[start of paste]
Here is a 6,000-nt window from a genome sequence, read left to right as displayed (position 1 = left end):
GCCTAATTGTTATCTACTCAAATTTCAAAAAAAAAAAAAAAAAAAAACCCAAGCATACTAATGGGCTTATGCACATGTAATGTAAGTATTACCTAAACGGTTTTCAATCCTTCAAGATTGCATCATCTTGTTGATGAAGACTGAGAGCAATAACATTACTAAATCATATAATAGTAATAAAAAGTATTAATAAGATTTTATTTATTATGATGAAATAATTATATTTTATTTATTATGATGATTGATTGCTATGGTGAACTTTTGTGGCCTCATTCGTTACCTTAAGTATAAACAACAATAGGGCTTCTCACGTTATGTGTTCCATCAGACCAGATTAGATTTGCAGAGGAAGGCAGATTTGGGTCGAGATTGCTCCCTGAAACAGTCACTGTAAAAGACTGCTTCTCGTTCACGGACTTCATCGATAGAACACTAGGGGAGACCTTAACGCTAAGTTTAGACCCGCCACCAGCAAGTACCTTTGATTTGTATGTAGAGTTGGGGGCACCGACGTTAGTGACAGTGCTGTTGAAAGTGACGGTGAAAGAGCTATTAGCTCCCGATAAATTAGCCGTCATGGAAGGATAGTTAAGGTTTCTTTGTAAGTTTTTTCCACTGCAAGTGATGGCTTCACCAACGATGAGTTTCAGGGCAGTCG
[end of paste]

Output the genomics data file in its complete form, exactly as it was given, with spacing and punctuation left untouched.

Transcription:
Here is a 6,000-nt window from a genome sequence, read left to right as displayed (position 1 = left end):
GCCTAATTGTTATCTACTCAAATTTCAAAAAAAAAAAAAAAAAAAAACCCAAGCATACTAATGGGCTTATGCACATGTAATGTAAGTATTACCTAAACGGTTTTCAATCCTTCAAGATTGCATCATCTTGTTGATGAAGACTGAGAGCAATAACATTACTAAATCATATAATAGTAATAAAAAGTATTAATAAGATTTTATTTATTATGATGAAATAATTATATTTTATTTATTATGATGATTGATTGCTATGGTGAACTTTTGTGGCCTCATTCGTTACCTTAAGTATAAACAACAATAGGGCTTCTCACGTTATGTGTTCCATCAGACCAGATTAGATTTGCAGAGGAAGGCAGATTTGGGTCGAGATTGCTCCCTGAAACAGTCACTGTAAAAGACTGCTTCTCGTTCACGGACTTCATCGATAGAACACTAGGGGAGACCTTAACGCTAAGTTTAGACCCGCCACCAGCAAGTACCTTTGATTTGTATGTAGAGTTGGGGGCACCGACGTTAGTGACAGTGCTGTTGAAAGTGACGGTGAAAGAGCTATTAGCTCCCGATAAATTAGCCGTCATGGAAGGATAGTTAAGGTTTCTTTGTAAGTTTTTTCCACTGCAAGTGATGGCTTCACCAACGATGAGTTTCAGGGCAGTCG